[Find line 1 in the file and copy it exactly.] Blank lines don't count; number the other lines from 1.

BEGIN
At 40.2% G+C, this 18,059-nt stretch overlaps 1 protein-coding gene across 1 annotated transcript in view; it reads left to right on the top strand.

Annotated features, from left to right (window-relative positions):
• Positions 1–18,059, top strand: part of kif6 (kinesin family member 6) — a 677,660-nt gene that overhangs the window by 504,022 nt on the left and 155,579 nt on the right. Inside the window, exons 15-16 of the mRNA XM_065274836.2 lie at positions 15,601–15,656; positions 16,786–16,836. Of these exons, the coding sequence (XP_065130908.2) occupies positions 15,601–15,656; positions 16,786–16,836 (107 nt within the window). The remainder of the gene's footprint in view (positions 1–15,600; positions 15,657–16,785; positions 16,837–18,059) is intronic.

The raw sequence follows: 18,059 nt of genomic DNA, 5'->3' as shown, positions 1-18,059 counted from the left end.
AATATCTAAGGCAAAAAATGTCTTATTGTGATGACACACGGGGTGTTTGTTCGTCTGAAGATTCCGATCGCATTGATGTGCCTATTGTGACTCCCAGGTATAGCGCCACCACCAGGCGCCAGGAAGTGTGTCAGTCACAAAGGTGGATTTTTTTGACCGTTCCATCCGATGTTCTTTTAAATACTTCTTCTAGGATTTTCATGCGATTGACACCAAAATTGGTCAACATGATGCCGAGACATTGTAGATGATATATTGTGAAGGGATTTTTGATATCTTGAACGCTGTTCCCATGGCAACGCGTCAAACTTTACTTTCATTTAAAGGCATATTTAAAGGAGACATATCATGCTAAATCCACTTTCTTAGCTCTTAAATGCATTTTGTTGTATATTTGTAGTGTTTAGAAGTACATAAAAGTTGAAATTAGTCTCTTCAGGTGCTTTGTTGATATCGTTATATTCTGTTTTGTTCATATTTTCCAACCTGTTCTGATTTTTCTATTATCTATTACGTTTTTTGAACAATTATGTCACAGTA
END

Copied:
At 40.2% G+C, this 18,059-nt stretch overlaps 1 protein-coding gene across 1 annotated transcript in view; it reads left to right on the top strand.